Last Step is first stop for jobs, new industry in Chester County

Last Step Recycling, LLC, an automotive shredder residue (ASR) company, on Monday announced plans to establish operations in Chester County. The $46.4 million investment will create 50 new jobs.

Founded in 2019, Last Step Recycling, LLC processes ASR to capture metals such as copper, aluminum and other resources. These recycled metals are then used in appliances, automobiles and technology equipment across numerous industries.

Located in Chester Technology Park in Chester, Last Step Recycling, LLC’s new facility will recover sellable material from ASR that would normally go to a landfill. This green initiative will reduce waste and preserve natural resources.

The new facility is expected to be operational by July 2022. Last Step Recycling, LLC will begin hiring in the spring of 2022.

The Coordinating Council for Economic Development has approved a $200,000 Rural Infrastructure Fund grant to Chester County to assist with costs related to the project.

Last Step is breaking ground on their new facility at Chester County Technology Park today, Monday, July 12. The company will be building a 230,000-sq. ft. state-of-the-art facility.

The N&R interviewed Chester County Economic Development Director Robert Long about the newest addition to the county’s industrial scene. The project started out life as Project Hudson (or Project 2024).

“Businesses like this are typically a startup business, but the people behind this business have a lot of experience in North Carolina and Georgia in the recycling business.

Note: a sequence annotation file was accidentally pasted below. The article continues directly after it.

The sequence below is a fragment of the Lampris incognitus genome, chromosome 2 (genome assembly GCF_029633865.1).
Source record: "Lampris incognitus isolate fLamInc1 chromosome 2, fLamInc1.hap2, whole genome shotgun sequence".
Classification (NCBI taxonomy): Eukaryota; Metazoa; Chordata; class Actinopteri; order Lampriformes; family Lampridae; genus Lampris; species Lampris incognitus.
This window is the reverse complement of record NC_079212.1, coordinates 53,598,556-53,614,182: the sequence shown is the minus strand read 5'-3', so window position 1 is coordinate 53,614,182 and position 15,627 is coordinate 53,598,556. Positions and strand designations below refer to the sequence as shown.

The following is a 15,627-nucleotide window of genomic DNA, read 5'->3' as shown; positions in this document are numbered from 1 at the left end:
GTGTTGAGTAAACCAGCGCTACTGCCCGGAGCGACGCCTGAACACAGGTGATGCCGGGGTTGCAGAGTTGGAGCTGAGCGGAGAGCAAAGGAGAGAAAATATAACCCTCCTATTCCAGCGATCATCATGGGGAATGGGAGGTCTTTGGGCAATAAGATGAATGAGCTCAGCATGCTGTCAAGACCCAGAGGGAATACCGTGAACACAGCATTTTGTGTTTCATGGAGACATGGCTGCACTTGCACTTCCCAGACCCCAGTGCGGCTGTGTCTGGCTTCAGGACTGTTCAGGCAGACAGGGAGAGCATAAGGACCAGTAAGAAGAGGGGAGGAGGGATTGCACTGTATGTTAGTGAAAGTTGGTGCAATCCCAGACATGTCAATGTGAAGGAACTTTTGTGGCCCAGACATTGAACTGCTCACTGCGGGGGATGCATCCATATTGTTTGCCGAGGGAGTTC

“The owners have developed some proprietary technology where they are able to take chopped-up car parts and take them through a new technology where those parts go through a grinding process that separates out the metals and plastics.

“This is a very green company. Used vehicles are a waste stream that are currently going into landfills,” Long said. “I think here in South Carolina, they will be able to greatly reduce what ends up going to those landfills by taking the parts an additional step, while at the same time, creating materials that can be used by other industrial sectors. It’s a great project,” Long said.

The site will be about 50 acres and will be served by the L&C Railroad. The processed material will be shipped out by truck, Long said.

He said the operations of the industry would be done under a roof, which will reduce the possibility of noise, and all the parts for processing will be stored underneath the building’s roof as well.

The building should be completed within 8-9 months after Monday’s groundbreaking and then the equipment will be ordered.

Long said the industry chose Chester because of the ready access to rail, and they will locate on a site in the Technology Park (near the current HQ of Chester County Natural Gas Authority and the York Tech Chester campus) purchased several years ago by a flour mill that was going to utilize the rail access to bring in the wheat for processing. That project never materialized, so most of the land purchased by Last Step was owned by this flour mill. They also purchased some additional land nearby.

Long said the 50 or so jobs the industry is bringing will start out paying a wage of about $20 per hour, above the Chester County average for wages. The industry will be hiring their employees in about six months through readySC, Long said. Training of the new employees may take place at nearby York Tech Chester campus.

By Brian Garner, Staff Reporter with The News & Reporter